For currency ETFs, managers attempt to hit their benchmark objectives by utilizing currency futures, forward contracts and various derivative products. The granddaddy of long euro currency ETFs is the CurrencyShares Euro ETF (NYSEARCA: FXE). It is sponsored by Guggenheim Specialized Products, LLC and first appeared in December 2005. This unlevered ETF should be the first choice for investors who want to go long the euro. Net assets total $275 million, and liquidity is excellent with an average of 393,000 shares traded daily. Expenses are also low at 0.4%, and bid/ask spreads are tight. Similar to other currency ETFs, FXE trades only during regular stock market hours and is not actively managed. Its objective is to track as closely as possible the performance of the EUR/USD cross rate, and it does a good job in accomplishing this task. The year-to-date (YTD) return of FXE was 3.5% at the close on Feb. 12, 2016. In comparison, the TradeStation forex platform shows the EUR/USD returned 3.7%. The tracking is not perfect but it is probably close enough for most traders.

 

ProShares Ultra Euro ETF
ProShares offers a long euro ETF, the ProShares Ultra Euro ETF (NYSEARCA: ULE), designed to provide a leveraged return equal to twice the daily return of the dollar versus the euro. It does not offer an unleveraged option. The problem with leveraged products is the effects of compounding over more than a one-day period often produce slippage, and tracking the benchmark becomes more difficult. ULE’s YTD return of 6.8%, while double the return of the EUR/USD currency pair, equates to 7.4%. Another issue is the high expense ratio of almost 1% compared to FXE’s 0.4%. Total assets are $12 million, and average volume is 3,600 shares per day. Liquidity and bid-ask spreads are poor in comparison to FXE.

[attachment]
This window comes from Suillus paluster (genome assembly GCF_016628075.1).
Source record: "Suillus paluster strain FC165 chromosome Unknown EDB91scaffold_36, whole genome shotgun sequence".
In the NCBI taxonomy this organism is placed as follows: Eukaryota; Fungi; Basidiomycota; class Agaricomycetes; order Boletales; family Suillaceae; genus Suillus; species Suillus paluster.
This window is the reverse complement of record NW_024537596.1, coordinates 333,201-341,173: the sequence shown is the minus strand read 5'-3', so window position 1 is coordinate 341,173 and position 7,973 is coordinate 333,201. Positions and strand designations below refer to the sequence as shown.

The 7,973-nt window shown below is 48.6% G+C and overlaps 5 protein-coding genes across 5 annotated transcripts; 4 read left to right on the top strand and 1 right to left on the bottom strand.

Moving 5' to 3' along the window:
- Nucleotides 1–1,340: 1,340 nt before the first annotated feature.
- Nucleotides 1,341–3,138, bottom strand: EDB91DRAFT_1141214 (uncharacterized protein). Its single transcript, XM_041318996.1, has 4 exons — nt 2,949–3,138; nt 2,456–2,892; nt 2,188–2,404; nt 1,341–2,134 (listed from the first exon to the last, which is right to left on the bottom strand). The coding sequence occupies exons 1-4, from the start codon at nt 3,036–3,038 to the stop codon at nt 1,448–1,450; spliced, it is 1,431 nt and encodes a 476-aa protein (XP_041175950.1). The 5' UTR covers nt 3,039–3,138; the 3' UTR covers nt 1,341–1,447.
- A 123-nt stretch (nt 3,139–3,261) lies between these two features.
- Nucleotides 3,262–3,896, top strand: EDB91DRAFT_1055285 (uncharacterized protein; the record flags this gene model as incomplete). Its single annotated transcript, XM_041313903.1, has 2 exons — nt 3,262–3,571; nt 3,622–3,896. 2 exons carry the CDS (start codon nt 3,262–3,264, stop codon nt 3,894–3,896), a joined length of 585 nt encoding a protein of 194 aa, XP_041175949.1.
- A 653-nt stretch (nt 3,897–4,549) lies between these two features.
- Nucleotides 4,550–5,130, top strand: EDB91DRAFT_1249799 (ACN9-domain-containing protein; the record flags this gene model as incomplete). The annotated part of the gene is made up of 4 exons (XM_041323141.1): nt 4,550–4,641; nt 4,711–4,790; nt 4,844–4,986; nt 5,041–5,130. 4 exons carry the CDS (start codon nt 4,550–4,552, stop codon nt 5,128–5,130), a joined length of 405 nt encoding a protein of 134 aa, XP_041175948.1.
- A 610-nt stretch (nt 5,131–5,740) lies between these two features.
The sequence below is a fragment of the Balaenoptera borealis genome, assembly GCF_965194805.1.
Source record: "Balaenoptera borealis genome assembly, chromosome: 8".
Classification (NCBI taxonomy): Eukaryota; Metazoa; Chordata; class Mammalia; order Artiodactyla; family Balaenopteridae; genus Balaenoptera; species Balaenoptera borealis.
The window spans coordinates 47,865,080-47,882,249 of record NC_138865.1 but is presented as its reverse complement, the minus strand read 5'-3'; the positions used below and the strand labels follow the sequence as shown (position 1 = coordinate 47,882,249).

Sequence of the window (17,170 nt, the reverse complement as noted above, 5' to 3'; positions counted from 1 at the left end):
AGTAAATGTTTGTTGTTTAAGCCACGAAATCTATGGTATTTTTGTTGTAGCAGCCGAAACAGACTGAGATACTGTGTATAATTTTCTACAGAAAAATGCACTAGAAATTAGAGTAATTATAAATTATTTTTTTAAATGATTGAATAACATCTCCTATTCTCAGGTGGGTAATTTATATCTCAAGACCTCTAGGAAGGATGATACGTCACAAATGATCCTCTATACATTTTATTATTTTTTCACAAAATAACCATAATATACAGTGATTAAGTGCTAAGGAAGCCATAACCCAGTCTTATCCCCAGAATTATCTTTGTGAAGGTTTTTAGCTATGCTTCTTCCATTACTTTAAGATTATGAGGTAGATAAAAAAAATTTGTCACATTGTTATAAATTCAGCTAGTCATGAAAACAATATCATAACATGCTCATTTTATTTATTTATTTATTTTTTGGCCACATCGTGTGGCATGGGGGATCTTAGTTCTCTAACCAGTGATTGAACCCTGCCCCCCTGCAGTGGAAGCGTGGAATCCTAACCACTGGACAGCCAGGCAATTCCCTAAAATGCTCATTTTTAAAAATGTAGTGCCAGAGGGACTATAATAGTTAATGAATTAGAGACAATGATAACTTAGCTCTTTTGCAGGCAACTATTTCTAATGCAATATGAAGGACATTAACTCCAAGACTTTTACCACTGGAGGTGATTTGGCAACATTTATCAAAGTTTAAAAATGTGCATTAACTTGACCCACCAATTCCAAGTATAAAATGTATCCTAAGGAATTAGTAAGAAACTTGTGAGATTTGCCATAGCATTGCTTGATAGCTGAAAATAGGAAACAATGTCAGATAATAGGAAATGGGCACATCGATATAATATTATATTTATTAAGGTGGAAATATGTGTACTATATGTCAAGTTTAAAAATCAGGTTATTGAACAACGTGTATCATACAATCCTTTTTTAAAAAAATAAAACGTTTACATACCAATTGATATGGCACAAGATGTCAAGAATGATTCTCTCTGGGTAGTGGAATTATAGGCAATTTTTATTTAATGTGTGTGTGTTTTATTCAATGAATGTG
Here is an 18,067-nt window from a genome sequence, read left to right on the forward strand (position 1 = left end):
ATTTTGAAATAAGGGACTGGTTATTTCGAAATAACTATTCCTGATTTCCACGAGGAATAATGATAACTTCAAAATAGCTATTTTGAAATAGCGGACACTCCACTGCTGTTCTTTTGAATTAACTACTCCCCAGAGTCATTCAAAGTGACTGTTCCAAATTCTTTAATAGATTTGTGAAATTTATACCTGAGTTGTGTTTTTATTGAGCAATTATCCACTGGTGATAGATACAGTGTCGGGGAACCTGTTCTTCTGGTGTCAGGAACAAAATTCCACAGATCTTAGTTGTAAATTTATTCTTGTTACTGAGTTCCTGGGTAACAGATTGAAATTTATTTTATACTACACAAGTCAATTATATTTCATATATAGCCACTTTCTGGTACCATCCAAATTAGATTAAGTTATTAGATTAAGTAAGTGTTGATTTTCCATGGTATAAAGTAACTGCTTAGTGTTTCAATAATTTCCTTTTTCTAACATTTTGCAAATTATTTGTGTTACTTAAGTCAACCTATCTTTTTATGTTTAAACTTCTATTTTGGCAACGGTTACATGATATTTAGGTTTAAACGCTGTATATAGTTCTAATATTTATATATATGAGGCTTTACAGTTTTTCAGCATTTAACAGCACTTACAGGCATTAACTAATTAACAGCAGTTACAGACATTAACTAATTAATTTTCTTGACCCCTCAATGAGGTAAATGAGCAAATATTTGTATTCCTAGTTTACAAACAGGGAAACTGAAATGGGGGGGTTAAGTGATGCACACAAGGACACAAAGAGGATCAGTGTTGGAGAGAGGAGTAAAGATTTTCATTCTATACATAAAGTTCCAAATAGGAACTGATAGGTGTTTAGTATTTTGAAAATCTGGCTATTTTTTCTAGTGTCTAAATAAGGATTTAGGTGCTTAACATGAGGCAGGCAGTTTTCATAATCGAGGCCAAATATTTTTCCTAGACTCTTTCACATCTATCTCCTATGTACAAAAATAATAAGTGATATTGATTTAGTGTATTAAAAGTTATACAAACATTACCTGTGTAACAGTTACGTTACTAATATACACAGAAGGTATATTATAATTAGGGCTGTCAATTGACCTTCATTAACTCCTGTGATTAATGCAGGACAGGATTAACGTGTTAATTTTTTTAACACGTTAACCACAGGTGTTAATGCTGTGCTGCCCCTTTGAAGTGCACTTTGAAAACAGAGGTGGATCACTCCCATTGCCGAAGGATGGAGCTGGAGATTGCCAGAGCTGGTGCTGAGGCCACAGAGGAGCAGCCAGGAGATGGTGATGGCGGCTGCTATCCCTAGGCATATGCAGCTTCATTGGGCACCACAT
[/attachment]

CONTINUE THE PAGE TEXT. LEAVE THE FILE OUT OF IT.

4 ETFs To Trade the Euro (FXE, ULE) In December 2015, the U.S. dollar reached its highest close since 2003, and the euro its lowest close since 2003. These could be significant highs and lows, and many investors may be entering currency trading hoping to avoid the carnage in stocks, junk bonds and commodities from over the previous few months. Making money in currencies is not an investment layup in any sense, but currency exchange-traded funds (ETF) provide a convenient way to become involved in currency trading without the requirement of a separate forex account. Traders interested in the euro’s next move, for example, have a number of ETFs that allow them to test their hunches.

CurrencyShares Euro ETF